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Sooners Illustrated looks back and grades out Oklahoma, position-by-position

Eric Striker shines, Devante Bond improves and P.L. Lindley finally makes an impact for a veteran group that needs to find replacements.

During the next two weeks, Sooners Illustrated will look back on the 2015 Oklahoma football season: Evaluating each possession group, recapping key moments, reliving the biggest surprises and assigning an overall grade for the year.

We’ll start with quarterback play and end with the kicking game.

OUTSIDE LINEBACKERS

Summary: Two seniors, both returning starters: If there was a position group that Oklahoma didn’t need to worry about this year, it was outside linebacker. Oklahoma defensive coordinator Mike Stoops even joked that he moved to that position group because it didn’t require much coaching, and he could focus on coaching the whole team. The group lived up to that billing for much of the season, and even P.L. Lindley stood out when Devante Bond missed significant time. Eric Striker was dominant, as usual, and Bond was surprisingly good before his injury. There were some minor flaws – like individual plays when Striker got caught pinching on a read option or two. Overall, it was a stellar group.

Best player: Bond might have been Oklahoma’s best player in the non-conference season, but Striker was by far the best outside linebacker on the roster for the second-straight season. He finished with 19 tackles for loss and 7.5 sacks – both led Oklahoma. He was a better player in the open field as well this season, improving his ability in coverage and his one-on-one tackling. Still, his run defense was a huge question mark and still will be as he moves on to the next level.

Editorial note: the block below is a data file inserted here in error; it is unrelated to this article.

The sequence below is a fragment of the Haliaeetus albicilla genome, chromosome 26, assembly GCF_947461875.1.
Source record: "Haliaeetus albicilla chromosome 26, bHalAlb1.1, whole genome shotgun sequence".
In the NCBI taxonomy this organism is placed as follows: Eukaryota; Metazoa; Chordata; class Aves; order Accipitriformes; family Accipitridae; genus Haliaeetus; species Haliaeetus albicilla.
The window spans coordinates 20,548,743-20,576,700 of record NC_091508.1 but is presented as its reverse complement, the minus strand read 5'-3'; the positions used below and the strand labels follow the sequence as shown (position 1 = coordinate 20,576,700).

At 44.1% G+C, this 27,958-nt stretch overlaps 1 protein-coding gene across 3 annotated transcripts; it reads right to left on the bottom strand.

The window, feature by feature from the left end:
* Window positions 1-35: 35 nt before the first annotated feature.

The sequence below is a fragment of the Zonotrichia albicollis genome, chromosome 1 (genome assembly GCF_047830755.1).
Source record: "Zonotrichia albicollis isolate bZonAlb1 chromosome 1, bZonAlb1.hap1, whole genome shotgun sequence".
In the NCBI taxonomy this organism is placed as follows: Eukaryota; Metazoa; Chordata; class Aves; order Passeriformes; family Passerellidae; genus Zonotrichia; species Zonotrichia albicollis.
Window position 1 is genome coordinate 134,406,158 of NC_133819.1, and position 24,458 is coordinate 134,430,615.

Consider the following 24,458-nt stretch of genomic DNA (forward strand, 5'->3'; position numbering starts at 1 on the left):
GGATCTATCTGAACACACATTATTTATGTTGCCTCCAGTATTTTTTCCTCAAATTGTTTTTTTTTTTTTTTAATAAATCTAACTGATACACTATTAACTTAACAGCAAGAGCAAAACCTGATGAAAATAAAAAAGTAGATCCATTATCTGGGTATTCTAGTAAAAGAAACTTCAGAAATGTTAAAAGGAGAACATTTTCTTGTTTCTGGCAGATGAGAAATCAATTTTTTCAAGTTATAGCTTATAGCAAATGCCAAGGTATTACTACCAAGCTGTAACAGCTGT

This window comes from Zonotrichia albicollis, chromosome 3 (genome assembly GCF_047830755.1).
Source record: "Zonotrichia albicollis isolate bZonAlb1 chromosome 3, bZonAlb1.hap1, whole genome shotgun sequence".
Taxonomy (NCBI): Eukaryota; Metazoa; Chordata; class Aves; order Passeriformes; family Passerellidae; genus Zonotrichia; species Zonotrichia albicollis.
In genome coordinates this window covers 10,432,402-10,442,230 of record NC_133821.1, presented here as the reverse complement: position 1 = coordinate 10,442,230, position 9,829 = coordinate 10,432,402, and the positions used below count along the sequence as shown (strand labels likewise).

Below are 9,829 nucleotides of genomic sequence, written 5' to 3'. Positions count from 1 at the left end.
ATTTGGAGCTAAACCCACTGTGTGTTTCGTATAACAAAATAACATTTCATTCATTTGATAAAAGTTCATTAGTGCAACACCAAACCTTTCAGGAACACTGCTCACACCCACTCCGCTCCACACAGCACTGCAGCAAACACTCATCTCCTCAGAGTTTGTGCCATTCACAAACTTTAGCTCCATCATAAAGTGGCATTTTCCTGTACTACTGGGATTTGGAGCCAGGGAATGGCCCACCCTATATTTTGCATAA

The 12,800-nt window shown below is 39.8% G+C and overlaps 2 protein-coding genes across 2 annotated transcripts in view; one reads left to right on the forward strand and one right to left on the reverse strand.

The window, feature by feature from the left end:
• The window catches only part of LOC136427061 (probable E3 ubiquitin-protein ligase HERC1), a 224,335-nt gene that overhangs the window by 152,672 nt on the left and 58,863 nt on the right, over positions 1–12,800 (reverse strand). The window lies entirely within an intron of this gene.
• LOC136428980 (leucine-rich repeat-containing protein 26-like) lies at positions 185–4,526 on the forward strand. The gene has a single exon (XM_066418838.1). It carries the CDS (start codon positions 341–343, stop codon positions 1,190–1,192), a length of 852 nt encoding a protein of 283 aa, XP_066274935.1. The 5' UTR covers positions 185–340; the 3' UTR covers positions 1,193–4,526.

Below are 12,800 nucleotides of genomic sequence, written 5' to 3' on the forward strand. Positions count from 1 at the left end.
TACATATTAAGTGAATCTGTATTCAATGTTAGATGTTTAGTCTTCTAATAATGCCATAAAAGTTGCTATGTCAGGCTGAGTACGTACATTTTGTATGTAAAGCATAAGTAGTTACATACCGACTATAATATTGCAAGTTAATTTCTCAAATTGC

Biggest surprise: Many expected Bond to make a jump coming of his first year on campus after transferring in from junior college, but his pre-injury jump was significant. He was arguably the best player on defense for the Sooners through the first three games of the season. He finished with seven tackles for loss and three sacks in just nine games – compared to 13 for most of Oklahoma’s defense.

Best moment: Lindley had been a special teams player at best before this season and maybe would have been considered just a depth or scout player. He’d trudged along without any acclaim. That was until he emerged as a four-game starter, starting with Oklahoma’s loss to Texas. He finished that stretch with eight tackles, but Lindley had three tackles for loss and half a sack in his final season. He never even tallied one of either in his first three years.

Biggest weakness: Pass rushing wasn’t an issue for the outside linebackers. Stopping the run was different, though. Bond and Lindley had fewer issues than Striker, who still has a lot to improve in that category. Oklahoma allowed 161.7 yards per game on the ground, which isn’t something that just the outside linebackers can change on its own. Quarterback run was a bigger issue for Oklahoma too. Although moving forward, the challenge will be to figure out who is going to replace the three outside linebackers that actually played this season. They’re all seniors.

Final grade: A


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